18th April 2023
@ 6:00 pm - 8:00 pm
About the Speaker
Michael Bavidge was a lecturer in philosophy at the Centre for Lifelong Learning, Newcastle University. After his retirement he taught on the Philosophical Studies Programme at the university. He has written on psychopathy and the law, pain and suffering, and animal minds.
He is the President of the Philosophical Society of England which brings together academic and non-academic philosophers who believe in the importance of exploring philosophical ideas and their relevance to our social and personal lives.
In his his collection of essays - Philosophy in the Borders - , Michael Bavidge gives us a glimpse of large philosophical issues centring round a number of key ideas – experience, expression, and language. Written with insight, humour, and clarity, and underpinned by a great intellectual empathy, these essays are powerful examples of philosophy embedded in the fabric of everyday life
“The borders I have in mind are not lines of demarcation (not walls, checkpoints or lines on maps). They are stretches of territory – spaces of transition, trade and uncertainty – between more self-contained and settled regions. The main topics I address all have the character of being in-between: they are all in some sense about something other than themselves. Philosophy itself is a sort of critical reflection that takes place in these disputed areas.”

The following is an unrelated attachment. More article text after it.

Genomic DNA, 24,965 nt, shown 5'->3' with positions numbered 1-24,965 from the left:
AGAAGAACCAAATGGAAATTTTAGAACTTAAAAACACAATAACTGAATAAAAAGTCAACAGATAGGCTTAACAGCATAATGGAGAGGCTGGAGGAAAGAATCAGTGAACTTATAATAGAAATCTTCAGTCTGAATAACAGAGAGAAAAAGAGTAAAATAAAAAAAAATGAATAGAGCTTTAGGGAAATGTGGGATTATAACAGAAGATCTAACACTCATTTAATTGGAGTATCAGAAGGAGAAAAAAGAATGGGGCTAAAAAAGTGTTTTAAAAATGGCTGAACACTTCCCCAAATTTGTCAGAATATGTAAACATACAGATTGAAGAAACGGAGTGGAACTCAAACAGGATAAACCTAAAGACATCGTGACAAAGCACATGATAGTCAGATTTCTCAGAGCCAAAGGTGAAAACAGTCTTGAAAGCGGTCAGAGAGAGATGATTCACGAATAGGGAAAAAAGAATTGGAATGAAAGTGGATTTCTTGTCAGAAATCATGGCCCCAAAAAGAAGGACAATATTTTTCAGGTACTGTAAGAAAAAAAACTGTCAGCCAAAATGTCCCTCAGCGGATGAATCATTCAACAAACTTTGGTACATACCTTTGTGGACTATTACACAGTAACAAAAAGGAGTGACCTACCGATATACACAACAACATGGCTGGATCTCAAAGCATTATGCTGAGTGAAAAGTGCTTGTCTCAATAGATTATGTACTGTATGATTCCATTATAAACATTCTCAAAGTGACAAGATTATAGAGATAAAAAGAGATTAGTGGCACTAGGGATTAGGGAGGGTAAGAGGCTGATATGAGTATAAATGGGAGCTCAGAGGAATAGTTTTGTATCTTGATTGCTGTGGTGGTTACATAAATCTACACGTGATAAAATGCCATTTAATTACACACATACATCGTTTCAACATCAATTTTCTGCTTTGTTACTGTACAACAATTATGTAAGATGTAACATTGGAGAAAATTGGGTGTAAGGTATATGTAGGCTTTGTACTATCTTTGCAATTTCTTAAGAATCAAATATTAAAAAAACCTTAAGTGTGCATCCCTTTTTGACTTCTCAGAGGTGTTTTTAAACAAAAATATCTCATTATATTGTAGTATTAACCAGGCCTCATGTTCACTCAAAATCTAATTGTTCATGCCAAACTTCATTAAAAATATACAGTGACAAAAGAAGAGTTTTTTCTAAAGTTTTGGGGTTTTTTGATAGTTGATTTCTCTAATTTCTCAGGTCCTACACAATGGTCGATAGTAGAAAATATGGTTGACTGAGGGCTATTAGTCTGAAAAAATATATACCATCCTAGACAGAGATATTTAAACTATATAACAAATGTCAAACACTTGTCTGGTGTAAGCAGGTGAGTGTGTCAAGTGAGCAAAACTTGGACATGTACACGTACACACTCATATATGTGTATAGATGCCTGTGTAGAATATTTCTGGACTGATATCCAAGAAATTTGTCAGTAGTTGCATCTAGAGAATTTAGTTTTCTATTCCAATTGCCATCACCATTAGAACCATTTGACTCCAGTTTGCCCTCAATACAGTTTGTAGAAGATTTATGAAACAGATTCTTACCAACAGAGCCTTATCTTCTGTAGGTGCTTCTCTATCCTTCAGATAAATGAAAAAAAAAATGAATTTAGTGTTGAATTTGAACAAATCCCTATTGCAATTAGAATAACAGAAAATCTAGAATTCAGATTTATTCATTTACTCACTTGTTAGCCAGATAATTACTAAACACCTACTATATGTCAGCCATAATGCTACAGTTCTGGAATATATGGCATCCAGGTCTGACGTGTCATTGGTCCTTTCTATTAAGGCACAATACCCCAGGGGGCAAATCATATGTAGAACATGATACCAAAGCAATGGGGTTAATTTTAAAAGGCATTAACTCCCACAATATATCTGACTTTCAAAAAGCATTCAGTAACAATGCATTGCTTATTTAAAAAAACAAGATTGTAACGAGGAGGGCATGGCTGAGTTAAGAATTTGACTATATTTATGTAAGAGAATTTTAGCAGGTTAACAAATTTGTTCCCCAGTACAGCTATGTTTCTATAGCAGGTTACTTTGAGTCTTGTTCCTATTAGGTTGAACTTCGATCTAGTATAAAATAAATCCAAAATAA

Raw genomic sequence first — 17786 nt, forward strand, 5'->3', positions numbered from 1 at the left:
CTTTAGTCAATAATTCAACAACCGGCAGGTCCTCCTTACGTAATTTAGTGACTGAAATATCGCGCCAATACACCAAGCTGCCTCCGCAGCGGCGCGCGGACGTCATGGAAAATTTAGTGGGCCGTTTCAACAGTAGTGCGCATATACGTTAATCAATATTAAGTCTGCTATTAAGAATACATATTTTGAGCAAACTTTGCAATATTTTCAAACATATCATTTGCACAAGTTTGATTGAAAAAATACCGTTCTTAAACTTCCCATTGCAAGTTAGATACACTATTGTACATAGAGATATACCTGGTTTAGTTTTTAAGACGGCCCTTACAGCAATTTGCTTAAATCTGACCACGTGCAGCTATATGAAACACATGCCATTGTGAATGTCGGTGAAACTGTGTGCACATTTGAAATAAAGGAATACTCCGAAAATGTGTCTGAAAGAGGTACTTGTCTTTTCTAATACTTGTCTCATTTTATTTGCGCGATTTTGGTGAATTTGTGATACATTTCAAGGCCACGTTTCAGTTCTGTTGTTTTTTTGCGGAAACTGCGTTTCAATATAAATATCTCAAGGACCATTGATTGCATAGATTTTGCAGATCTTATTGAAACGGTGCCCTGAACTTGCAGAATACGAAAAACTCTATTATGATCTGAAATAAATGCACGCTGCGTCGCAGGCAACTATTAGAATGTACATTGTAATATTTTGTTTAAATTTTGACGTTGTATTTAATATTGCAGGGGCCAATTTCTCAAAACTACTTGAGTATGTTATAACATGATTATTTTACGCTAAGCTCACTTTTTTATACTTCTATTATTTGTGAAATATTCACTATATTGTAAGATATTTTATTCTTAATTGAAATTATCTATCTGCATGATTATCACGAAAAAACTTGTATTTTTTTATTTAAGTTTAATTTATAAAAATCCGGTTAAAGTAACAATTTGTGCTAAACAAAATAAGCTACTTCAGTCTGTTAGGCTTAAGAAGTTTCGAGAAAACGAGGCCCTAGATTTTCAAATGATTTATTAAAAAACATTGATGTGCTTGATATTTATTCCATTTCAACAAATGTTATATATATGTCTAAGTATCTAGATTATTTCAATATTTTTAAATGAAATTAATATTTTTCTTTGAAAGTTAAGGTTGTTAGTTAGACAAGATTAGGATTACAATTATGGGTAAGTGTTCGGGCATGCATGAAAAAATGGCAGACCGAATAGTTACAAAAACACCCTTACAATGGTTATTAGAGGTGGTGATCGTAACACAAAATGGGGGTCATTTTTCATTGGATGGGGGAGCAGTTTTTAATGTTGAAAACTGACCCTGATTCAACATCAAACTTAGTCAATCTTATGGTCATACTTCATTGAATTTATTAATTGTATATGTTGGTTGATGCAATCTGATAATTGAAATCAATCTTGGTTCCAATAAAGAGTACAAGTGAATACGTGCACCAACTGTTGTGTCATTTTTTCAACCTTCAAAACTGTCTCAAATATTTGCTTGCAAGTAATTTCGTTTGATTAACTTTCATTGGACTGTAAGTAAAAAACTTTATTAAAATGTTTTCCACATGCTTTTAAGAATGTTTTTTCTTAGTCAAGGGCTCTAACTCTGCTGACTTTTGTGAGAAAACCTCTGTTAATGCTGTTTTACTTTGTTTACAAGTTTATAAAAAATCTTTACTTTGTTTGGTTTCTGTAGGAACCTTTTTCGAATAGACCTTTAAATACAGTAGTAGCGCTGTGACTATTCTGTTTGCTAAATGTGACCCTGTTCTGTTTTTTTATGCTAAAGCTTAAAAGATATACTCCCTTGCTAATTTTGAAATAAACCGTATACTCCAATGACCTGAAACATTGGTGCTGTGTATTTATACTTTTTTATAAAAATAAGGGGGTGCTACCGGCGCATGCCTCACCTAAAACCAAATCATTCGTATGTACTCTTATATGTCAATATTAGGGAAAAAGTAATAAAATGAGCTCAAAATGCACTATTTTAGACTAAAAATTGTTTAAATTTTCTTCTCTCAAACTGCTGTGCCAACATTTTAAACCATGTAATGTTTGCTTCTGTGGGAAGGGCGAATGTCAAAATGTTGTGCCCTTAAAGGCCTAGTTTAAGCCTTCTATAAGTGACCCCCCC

Children are ours; they are all around us, crawling all over us, all hours of day and night; once we were one of them. How familiar. But down the ages, philosophers have had difficulties accommodating childhood as a phase of human life; they are uncomfortable with the provisional, the temporary, the on-its-way.
During childhood the world becomes available; it is made available. The fundamental structures of our experience are put in place. Rethinking childhood encourages us to re-examine how we become and remain embedded in the world; it brings home to us how dependent we are on others, not just for survival, but for the way we think and act.
Wittgenstein mentions children throughout his philosophical writing. Some of the references are casual, but some play a key role and indicate a significant development in his thought. This critical discussion aims to throw light both on philosophical issues about childhood and on the development of Wittgenstein’s thought.
Topics: Training, teaching and upbringing; expression, conversation and description; the acquisition of language through participation; the depth of play; the dynamics of language - the vocative and expectancy.
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